By Andrew Kahn
As teams compete for playoff stops in these final weeks, baseball lost an icon who was a postseason fixture throughout his long career.
Yogi Berra died on Tuesday at the age of 90. Known for sayings that were 90 percent nonsensical and 50 percent insightful, Berra was also the great catcher of all time. Berra had five seasons in the 1950s in which he tallied more homers than strikeouts, a feat hardly ever accomplished by today’s sluggers (only twice since 1956). He was a three-time MVP and 15-time All-Star who won the World Series 10 times as a player. The Yankees reached the World Series 14 of the 17 seasons Berra played for them.
Sometimes overshadowed by Yankee icons Joe DiMaggio or Mickey Mantle, many believe Berra was the most feared hitter in the lineup. Baseball fans remember his talent on the field, but his Yogi-isns have had a further reach. “It ain’t over till it’s over.” “When you come to a fork in the road, take it.” “It’s déjà vu all over again.” And, the one that sort of encapsulates them all: “I really didn’t say everything I said.”
It was a week of milestones in MLB. We’ll start on the mound, where Jake Arrieta became the first pitcher to reach 20 wins this season when he pitched a shutout against the Brewers on Tuesday. The Cubs right-hander is 20-6 with a 1.88 ERA and is making a very strong case for the National League Cy Young award that, for much of the season, seemed destined to end up in Zack Greinke’s trophy case. Greinke is one of four pitchers with 18 wins, along with Felix Hernandez, Madison Bumgarner. There are four with 17 but none are scheduled to get three more starts. Also on Tuesday, Mike Trout hit his 40th homer of the year. Troy Glaus is the only other Angel to accomplish the feat (2000, 2001). Like Bryce Harper in the NL, Trout is joining some exclusive company with his age-related feats. As for a career milestone, Robinson Cano collected his 2,000th hit on Wednesday, becoming just the 14th player to do so within his first 11 seasons.
Schwarber’s grab and flip
I panned Kyle Schwarber in last week’s column when he fell down rounding the bases after a home run, so it’s only fair I highlight his great catch from Wednesday. Schwarber, part-time catcher, part-time outfielder, made a running catch in left-center on a ball that looked ticketed for a double off the bat. There was probably a better catch this past week, but the entire play was entertaining. With runners on base, Schwarber tossed the ball to center fielder Dexter Fowler so he could get the ball back to the infield. The ball went directly to Fowler despite the fact that Schwarber’s glove went flying during the toss:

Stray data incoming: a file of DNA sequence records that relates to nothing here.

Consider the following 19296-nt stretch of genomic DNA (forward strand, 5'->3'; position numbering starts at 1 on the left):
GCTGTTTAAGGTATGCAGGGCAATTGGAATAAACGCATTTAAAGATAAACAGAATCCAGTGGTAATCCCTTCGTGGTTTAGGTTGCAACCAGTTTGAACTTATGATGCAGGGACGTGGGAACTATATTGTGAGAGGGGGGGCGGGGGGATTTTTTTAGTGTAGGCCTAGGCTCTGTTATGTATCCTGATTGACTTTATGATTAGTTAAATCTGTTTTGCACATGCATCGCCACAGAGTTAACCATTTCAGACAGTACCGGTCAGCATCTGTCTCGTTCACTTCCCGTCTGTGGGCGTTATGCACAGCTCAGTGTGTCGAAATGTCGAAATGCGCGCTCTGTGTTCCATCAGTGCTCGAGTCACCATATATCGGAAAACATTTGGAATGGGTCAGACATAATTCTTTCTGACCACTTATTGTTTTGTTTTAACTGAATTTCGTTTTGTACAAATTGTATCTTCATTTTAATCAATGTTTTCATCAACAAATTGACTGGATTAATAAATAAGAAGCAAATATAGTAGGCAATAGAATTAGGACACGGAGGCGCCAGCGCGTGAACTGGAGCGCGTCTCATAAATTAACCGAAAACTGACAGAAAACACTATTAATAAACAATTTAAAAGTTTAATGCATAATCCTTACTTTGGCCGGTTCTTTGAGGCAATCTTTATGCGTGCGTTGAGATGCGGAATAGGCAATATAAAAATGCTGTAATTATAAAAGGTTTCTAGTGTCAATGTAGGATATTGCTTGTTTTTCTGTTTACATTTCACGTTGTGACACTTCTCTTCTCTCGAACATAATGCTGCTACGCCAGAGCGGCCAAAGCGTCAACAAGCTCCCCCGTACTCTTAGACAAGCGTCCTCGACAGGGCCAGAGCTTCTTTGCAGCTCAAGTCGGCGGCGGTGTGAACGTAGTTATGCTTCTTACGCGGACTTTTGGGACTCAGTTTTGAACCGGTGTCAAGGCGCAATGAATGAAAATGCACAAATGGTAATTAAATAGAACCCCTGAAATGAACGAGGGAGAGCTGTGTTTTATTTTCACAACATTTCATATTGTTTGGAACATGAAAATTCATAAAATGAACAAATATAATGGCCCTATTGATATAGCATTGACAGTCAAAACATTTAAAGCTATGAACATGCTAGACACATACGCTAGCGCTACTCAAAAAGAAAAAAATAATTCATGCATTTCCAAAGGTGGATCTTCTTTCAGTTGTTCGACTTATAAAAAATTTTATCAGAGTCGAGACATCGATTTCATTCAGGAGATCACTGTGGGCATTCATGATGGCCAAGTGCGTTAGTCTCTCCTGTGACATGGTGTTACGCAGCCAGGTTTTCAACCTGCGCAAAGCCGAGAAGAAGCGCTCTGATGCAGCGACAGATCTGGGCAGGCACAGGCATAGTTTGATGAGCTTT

Baby in the ballpark
Babies and baseball are sometimes in the news, but it’s usually when a bold father snags a foul ball while holding his child. Thursday in San Diego, a baby was born at the game.
I’d say the second part of that tweet went without saying. The baby boy’s fandom is off to a good start: He was born during the third inning of an eventual 5-4 walk-off win for the Padres. The parents did not name him Alexi, after the player who delivered the winning hit (Alexi Amarista), Travis, who scored the winning run (Travis Jankowski), Craig, for the team’s star closer who got the win (Craig Kimbrel), or even Tony, in honor of Mr. Padre (Tony Gwynn). They went with Levi, which is well within their rights as parents, of course. Just a missed opportunity, in my opinion. According to ABC 10 News in San Diego, Donna Borowy, an on-staff nurse with Petco who is also a midwife, delivered the baby. Apparently Buster Posey wasn’t available.
Until the last couple of years, the Royals had been pretty terrible since divisional realignment took place in 1994. So it’s no surprise that their win last night, coupled with a Twins loss, clinched their first AL Central title ever. Remember, 2013 was Kansas City’s first winning season since realignment. The other four current members of the division have all won a title: the Tigers (most recently in 2014), Twins (2010), White Sox (2008), and Indians (2007). The Brewers never won, but they only played in the division for four seasons before moving to the NL. Kansas City’s past failure is not unprecedented. Since realignment, the Blue Jays have never won the AL East, though they should this year. This is only the Astros’ third season in the AL West, but they haven’t won yet. In the National League, the Marlins (East), Pirates (Central), and Rockies (West) haven’t captured a crown (in the case of Miami and Colorado, that includes their entire existence).
Andrew Kahn is a regular contributor to CBS Local who also writes for Newsday and The Wall Street Journal. He writes about baseball and other sports at http://andrewjkahn.com and his Scoop and Score podcast is on iTunes. Email him at firstname.lastname@example.org and follow him on Twitter at @AndrewKahn
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